Stratum V—Late Roman period (third–fourth centuries CE). Fragmentary remains of a built shaft were revealed (L6327) together with remains of walls (W6378, W6385, W6391). At this stage, it is impossible to know whether these remains were built at one and the same time, or were part of an architectural complex that developed over several years.
Shaft 6327 (c. 0.60 × 0.35 m, depth 2 m; Fig. 22) was lined with stones and abutted by two wall segments, one on the west (W6305) and the other on the east (W6307). The lower part of the shaft joined Drainage Channel 6369.
Wall 6391 was built on an east–west alignment and was especially wide (length at least 3.5 m, width c. 2 m, preserved height c. 2 m; Fig. 23); it continued beyond the excavation limits. The wall was built directly on top of the covering slabs of Drainage Channel 6369 from the late Second Temple period and was also above the level of the street from the same period.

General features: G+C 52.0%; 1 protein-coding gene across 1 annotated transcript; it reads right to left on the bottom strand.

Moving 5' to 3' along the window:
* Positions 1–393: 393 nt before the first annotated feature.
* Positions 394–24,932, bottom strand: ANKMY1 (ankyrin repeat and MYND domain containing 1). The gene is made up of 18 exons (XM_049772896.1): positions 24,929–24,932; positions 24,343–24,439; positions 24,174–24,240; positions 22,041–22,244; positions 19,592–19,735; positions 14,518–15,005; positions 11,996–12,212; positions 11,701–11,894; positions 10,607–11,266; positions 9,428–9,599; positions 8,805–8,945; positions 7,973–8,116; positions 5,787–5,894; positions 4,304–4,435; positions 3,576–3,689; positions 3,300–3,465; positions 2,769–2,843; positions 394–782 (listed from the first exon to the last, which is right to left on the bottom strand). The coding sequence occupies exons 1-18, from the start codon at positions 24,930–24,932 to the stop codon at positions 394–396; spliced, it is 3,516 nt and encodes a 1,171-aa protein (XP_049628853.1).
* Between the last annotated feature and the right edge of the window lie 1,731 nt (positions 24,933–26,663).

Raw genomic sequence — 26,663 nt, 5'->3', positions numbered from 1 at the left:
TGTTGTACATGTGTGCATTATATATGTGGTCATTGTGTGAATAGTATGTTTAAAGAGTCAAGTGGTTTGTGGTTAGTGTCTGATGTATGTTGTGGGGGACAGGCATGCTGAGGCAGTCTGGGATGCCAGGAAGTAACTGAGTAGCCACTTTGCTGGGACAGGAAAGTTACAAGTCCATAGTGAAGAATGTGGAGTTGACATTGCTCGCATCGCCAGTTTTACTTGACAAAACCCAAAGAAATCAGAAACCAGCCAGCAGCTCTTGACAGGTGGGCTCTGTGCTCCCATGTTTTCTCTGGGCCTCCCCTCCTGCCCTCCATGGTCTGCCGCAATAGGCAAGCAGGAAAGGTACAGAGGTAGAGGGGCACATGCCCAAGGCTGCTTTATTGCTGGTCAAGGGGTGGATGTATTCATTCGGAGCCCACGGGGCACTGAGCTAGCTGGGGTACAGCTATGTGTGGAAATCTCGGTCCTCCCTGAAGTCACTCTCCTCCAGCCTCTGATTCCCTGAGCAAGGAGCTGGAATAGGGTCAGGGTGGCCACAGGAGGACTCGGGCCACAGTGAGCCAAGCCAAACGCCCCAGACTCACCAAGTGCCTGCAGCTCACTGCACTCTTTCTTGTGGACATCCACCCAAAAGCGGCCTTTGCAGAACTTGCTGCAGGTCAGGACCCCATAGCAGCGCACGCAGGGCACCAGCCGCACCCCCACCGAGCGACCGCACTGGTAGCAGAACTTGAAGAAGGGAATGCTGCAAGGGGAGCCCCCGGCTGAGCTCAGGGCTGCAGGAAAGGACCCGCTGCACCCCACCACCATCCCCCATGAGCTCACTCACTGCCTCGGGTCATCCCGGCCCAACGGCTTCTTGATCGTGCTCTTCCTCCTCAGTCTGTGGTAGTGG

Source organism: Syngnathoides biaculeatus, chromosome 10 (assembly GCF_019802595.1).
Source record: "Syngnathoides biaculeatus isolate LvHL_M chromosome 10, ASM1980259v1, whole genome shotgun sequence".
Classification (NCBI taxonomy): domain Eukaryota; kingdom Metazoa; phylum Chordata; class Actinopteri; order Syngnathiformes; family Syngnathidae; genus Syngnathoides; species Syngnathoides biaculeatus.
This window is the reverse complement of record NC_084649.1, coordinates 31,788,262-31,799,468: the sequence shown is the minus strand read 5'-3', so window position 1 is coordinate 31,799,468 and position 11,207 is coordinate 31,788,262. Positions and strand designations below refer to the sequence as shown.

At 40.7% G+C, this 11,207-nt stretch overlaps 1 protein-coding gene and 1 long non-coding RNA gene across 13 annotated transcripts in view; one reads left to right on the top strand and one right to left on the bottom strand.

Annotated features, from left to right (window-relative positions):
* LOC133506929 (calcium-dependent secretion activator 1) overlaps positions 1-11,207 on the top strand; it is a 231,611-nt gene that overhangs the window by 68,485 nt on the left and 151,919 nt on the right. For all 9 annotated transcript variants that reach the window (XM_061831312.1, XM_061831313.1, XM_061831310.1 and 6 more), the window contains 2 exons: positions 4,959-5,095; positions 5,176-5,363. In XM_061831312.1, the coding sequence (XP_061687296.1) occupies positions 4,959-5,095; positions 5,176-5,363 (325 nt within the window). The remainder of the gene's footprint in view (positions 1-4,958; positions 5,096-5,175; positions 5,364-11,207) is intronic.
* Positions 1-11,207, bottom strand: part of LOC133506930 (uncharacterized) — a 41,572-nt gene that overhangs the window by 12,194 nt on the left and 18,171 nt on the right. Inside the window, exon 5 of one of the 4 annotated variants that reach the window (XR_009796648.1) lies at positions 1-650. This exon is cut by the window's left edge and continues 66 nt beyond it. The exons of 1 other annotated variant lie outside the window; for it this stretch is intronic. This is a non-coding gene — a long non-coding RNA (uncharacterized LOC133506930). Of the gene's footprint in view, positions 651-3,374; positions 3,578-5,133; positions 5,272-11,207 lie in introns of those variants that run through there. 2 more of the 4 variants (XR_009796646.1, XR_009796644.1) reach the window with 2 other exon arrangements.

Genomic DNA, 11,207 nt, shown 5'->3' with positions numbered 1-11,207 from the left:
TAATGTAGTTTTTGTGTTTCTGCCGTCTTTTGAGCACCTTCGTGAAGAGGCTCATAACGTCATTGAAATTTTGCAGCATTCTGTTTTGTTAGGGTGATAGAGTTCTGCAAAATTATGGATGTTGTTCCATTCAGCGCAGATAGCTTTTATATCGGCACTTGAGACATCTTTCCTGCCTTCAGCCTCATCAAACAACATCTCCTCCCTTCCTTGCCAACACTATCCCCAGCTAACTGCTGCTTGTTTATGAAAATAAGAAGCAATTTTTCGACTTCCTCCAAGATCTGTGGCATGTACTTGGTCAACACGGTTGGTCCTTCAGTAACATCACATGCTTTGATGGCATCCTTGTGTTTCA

Wall 6378 (length c. 2.2 m, width 1.7 m, preserved height c. 2 m; see Fig. 23) was built on an east–west alignment of two rows of carelessly laid medium-sized dressed stones, with a core of small stones and potsherds bonded in dark gray mortar; it was preserved to a height of six courses.
Wall 6385 (length c. 1.6 m, width 1.9 m, preserved height c. 2 m; see Fig. 23) was carefully built on an east–west alignment of medium-sized ashlars interspersed with light yellow mortar; it was preserved to a height of five courses.
During the 2019–2020 excavation seasons, six areas were excavated along the length of the Stepped Street that ascends from the Siloam Pool, in the south of the City of David spur, northward to the Temple Mount compound. Remains of eight strata were uncovered in these areas, representing the activities along the Tyropoeon Valley and beside the Stepped Street from the time of the Second Temple period to the present day. The excavations revealed that c. 300 m to the north of the Siloam Pool, the street’s stone paving was missing, and a crushed-limestone surface was found in its place.